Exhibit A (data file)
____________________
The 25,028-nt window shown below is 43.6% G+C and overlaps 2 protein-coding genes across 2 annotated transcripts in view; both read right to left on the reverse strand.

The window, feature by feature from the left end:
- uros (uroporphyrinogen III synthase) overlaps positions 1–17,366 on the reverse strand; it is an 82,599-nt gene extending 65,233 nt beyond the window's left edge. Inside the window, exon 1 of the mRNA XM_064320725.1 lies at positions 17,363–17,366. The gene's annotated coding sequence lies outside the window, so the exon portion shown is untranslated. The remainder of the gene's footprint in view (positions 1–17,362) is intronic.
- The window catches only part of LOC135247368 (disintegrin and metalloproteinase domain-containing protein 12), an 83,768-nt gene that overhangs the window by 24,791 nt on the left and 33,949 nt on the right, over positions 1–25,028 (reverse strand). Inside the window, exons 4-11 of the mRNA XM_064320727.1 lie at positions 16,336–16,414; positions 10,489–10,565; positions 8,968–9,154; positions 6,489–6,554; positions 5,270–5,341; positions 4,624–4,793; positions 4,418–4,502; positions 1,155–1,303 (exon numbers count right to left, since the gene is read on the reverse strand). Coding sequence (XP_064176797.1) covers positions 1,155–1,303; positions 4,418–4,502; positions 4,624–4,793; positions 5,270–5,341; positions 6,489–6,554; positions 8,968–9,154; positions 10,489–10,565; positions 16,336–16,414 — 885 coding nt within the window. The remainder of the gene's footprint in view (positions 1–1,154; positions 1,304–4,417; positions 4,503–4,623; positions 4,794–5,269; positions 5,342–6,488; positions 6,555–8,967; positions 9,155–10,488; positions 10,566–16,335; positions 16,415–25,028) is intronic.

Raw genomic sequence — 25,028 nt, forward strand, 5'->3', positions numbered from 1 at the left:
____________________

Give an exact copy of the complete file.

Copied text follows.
The 25,028-nt window shown below is 43.6% G+C and overlaps 2 protein-coding genes across 2 annotated transcripts in view; both read right to left on the reverse strand.

The window, feature by feature from the left end:
- uros (uroporphyrinogen III synthase) overlaps positions 1–17,366 on the reverse strand; it is an 82,599-nt gene extending 65,233 nt beyond the window's left edge. Inside the window, exon 1 of the mRNA XM_064320725.1 lies at positions 17,363–17,366. The gene's annotated coding sequence lies outside the window, so the exon portion shown is untranslated. The remainder of the gene's footprint in view (positions 1–17,362) is intronic.
- The window catches only part of LOC135247368 (disintegrin and metalloproteinase domain-containing protein 12), an 83,768-nt gene that overhangs the window by 24,791 nt on the left and 33,949 nt on the right, over positions 1–25,028 (reverse strand). Inside the window, exons 4-11 of the mRNA XM_064320727.1 lie at positions 16,336–16,414; positions 10,489–10,565; positions 8,968–9,154; positions 6,489–6,554; positions 5,270–5,341; positions 4,624–4,793; positions 4,418–4,502; positions 1,155–1,303 (exon numbers count right to left, since the gene is read on the reverse strand). Coding sequence (XP_064176797.1) covers positions 1,155–1,303; positions 4,418–4,502; positions 4,624–4,793; positions 5,270–5,341; positions 6,489–6,554; positions 8,968–9,154; positions 10,489–10,565; positions 16,336–16,414 — 885 coding nt within the window. The remainder of the gene's footprint in view (positions 1–1,154; positions 1,304–4,417; positions 4,503–4,623; positions 4,794–5,269; positions 5,342–6,488; positions 6,555–8,967; positions 9,155–10,488; positions 10,566–16,335; positions 16,415–25,028) is intronic.

Raw genomic sequence — 25,028 nt, forward strand, 5'->3', positions numbered from 1 at the left: